On June 1, 1799, he and Deborah joined the Island Creek Baptist Church, (est. 14 Mar 1794) in the newly formed Hancock Co., “by letter.” This church is still located west of Sparta, GA. He was listed as an ordained minister. Five of their sons were baptized there, Joseph on March 11, 1800, Thomas on September 1, 1804, Washington on August 31, 1805, William on November 11, 1827 and Robert Jr., December 1, 1827.
On April 26, 1800, a petition was published in the Augusta Chronicle, pg. 3, col. 1, concerning Robert and the title to 116 acres of land that was formerly owned by Isaac Williams. Apparently, the deed had been destroyed or lost and the Hancock Co. superior court ordered that the deed be either produced by their next session or that a new deed would be created after publishing the issue in one of the local “Gazettes” for three months. He is also shown as a justice of the peace in Hancock Co., beginning January 29, 1801.
In 1801/02 he served as pastor of the Horeb Baptist Church in Hancock Co. According to the church records, the current pastor became ill and Robert was asked to serve for one year. Church records show that “In February, 1802 Bro. McGinty made known to the church that he could not attend them any longer. On leaving, the treasurer was ordered to procure a suit of clothes for Bro. McGinty.”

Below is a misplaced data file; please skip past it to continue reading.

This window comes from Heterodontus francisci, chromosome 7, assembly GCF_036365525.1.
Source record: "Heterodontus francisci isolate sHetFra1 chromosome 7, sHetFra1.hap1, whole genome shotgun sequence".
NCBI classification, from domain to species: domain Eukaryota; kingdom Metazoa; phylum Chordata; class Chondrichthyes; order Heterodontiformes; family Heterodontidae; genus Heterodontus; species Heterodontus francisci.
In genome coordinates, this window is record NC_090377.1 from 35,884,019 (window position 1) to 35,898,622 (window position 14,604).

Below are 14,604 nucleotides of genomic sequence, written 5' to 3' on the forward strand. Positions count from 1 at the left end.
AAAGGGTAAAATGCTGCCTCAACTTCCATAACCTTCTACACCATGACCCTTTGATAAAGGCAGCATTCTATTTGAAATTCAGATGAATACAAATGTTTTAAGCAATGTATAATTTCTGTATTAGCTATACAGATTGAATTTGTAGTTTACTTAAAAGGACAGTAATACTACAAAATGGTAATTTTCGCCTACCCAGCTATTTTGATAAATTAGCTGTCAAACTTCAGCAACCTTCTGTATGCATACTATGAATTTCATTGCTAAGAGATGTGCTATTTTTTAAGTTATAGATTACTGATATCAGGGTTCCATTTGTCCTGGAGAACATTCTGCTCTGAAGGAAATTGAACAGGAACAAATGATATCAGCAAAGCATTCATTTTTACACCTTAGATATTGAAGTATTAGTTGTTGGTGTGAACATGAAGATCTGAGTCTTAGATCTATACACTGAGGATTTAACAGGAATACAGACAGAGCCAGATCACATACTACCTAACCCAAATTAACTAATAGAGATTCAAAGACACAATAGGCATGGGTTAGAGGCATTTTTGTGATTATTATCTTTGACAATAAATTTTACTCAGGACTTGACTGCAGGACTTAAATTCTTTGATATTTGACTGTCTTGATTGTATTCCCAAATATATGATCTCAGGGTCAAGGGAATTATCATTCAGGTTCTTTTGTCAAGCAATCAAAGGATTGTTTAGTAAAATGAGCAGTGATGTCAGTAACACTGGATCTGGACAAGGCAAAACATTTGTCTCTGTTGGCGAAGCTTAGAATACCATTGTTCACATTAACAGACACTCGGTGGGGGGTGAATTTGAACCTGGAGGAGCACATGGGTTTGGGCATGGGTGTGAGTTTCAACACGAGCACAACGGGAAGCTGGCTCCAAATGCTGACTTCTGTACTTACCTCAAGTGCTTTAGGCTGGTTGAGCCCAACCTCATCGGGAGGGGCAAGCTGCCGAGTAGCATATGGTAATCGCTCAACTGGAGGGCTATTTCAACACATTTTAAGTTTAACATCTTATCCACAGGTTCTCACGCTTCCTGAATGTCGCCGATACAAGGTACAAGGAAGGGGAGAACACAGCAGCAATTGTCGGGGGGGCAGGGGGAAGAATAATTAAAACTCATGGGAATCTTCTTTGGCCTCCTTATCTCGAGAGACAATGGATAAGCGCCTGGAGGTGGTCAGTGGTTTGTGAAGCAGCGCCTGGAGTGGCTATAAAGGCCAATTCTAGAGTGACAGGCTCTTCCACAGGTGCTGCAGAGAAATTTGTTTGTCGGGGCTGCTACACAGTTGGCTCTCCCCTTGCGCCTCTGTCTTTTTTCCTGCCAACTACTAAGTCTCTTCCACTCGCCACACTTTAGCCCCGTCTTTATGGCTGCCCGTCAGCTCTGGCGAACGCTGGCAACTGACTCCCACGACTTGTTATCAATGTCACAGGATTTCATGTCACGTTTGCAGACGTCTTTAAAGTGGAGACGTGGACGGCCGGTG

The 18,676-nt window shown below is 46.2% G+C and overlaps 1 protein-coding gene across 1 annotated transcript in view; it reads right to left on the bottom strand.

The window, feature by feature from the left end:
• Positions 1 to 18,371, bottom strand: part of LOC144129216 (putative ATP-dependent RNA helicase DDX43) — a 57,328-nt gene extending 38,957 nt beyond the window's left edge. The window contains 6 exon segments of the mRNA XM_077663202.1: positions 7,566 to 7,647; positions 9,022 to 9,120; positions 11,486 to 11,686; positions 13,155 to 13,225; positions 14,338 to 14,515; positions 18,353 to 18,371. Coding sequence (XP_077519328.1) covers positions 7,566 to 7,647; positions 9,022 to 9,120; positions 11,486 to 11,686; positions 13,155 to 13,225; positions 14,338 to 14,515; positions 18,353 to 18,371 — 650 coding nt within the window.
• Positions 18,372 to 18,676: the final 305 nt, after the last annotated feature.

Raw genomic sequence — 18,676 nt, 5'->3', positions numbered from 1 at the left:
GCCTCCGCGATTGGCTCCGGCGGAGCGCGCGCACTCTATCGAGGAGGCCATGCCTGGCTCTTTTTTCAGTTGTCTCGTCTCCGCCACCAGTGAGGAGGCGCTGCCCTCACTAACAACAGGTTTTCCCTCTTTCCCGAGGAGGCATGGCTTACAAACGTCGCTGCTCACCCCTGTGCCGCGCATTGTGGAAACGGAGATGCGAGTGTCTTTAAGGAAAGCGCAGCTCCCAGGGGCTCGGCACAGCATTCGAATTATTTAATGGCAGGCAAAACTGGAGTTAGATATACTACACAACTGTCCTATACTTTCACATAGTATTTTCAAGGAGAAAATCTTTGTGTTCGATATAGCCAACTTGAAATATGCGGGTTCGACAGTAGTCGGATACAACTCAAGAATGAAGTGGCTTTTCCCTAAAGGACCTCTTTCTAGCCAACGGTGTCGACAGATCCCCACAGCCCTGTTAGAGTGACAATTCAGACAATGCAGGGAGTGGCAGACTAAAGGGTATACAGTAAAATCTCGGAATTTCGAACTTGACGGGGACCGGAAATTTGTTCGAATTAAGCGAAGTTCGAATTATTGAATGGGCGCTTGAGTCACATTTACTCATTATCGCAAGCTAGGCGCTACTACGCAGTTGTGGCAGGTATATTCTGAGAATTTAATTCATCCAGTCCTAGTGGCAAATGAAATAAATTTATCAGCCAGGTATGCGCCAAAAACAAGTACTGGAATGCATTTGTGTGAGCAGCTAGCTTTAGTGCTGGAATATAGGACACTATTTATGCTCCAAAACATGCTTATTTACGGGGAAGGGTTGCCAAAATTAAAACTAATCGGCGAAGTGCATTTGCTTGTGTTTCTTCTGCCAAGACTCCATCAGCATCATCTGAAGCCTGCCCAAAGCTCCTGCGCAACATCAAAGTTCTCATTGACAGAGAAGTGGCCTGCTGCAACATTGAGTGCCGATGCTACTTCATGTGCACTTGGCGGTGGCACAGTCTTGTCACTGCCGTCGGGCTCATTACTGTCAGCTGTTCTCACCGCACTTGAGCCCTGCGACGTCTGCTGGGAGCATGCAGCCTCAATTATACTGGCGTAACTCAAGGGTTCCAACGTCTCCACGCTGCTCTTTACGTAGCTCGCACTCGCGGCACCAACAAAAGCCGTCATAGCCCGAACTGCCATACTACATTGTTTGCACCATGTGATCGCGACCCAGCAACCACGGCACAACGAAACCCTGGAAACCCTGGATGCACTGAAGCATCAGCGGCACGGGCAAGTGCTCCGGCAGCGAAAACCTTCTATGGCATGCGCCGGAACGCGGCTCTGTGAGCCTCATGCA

In 1803 he served as pastor of the Island Creek Church and in 1808-1809; he was the substitute pastor or, as they were called, “supply.” He was also clerk of this church from 1815-1821. I visited this church on January 24, 2002, with my cousin Tom Wood who lives in Milledgeville, GA. The church is located N.E. of Milledgeville, GA, off of Hwy 22, on Carr’s Station Rd. It is a neat, well-maintained small white wood building out in the open country. According to church history, this is the third building. The first and second church buildings were both nearby. There are two entrances in the front of the church. In the primitive Baptist churches, it was customary for the women and men to be segregated with the men sitting on one side of the church and the women on the other side. One front door was for the men and the other for the women. Another primitive church that appears to be the identical building plan is the Camp Creek Primitive Baptist Church (est. 1817) in Baldwin Co., GA. The small cemetery at Island Creek church is full of graves, but there are only a few stones with inscriptions. There are no known McGintys thought to be buried there because none died during their years of membership.